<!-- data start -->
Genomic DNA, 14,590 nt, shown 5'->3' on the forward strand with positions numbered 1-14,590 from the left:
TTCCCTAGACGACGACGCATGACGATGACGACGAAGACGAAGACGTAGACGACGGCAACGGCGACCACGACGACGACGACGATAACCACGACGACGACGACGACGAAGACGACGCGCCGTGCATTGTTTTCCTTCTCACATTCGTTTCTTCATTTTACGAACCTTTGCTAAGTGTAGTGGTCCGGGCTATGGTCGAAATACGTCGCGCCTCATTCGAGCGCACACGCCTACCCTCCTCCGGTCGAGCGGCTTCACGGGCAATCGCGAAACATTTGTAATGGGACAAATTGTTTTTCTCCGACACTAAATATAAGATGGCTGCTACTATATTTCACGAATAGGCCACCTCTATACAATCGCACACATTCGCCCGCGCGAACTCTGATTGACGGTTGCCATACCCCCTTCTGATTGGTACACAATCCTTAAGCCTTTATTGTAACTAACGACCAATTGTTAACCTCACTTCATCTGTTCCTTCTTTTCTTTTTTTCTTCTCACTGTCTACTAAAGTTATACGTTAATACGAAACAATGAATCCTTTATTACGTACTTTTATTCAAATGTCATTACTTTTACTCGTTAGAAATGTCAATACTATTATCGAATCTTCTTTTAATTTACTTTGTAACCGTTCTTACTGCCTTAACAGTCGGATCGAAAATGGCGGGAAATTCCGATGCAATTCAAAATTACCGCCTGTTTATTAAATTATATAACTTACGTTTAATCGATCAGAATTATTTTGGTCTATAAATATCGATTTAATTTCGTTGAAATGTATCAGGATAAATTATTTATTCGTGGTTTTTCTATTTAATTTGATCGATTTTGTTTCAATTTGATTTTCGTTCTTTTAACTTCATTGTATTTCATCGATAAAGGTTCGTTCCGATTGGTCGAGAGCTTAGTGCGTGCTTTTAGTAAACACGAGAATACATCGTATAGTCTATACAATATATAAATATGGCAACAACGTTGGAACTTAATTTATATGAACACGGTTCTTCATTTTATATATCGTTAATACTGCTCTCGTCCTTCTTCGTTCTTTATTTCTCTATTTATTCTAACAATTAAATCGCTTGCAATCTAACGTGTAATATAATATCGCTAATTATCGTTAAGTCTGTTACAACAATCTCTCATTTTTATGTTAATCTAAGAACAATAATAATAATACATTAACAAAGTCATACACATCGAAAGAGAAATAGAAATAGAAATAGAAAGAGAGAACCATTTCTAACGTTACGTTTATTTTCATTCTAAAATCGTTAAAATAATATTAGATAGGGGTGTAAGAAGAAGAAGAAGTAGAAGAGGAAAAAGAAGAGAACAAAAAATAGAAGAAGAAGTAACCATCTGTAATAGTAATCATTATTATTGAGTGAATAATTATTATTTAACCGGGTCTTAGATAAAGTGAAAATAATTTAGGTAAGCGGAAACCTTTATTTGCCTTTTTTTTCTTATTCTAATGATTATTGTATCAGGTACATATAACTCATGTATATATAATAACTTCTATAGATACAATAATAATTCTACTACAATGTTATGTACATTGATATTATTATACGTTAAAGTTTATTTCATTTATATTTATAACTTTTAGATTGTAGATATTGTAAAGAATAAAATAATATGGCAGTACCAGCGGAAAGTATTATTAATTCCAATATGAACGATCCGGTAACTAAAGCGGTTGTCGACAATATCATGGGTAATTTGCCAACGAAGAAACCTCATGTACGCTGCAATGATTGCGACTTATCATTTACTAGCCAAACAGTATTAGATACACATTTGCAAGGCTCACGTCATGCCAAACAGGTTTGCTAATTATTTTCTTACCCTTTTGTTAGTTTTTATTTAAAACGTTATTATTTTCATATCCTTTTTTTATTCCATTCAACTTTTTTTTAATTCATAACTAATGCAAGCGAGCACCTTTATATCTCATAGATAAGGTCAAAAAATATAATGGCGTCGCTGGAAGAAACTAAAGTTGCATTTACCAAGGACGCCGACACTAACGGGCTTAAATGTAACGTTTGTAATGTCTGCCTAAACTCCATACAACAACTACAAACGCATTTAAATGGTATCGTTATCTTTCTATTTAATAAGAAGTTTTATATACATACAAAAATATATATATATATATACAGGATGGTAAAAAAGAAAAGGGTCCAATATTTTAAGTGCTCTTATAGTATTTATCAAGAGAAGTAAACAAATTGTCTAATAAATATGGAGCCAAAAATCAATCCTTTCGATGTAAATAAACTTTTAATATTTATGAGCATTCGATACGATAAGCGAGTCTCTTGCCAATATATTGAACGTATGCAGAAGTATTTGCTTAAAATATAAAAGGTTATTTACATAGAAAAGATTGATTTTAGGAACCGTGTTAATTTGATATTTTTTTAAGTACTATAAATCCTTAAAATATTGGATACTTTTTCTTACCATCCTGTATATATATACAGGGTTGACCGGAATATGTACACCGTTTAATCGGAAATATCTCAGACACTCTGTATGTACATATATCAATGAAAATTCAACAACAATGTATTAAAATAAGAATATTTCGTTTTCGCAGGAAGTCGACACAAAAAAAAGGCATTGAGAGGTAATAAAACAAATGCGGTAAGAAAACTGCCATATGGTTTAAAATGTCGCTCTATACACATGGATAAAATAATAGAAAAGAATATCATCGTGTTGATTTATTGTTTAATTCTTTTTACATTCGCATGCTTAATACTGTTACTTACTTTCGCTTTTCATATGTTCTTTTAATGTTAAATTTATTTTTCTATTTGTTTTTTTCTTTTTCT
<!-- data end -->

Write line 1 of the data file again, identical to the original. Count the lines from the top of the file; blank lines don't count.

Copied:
Genomic DNA, 14,590 nt, shown 5'->3' on the forward strand with positions numbered 1-14,590 from the left: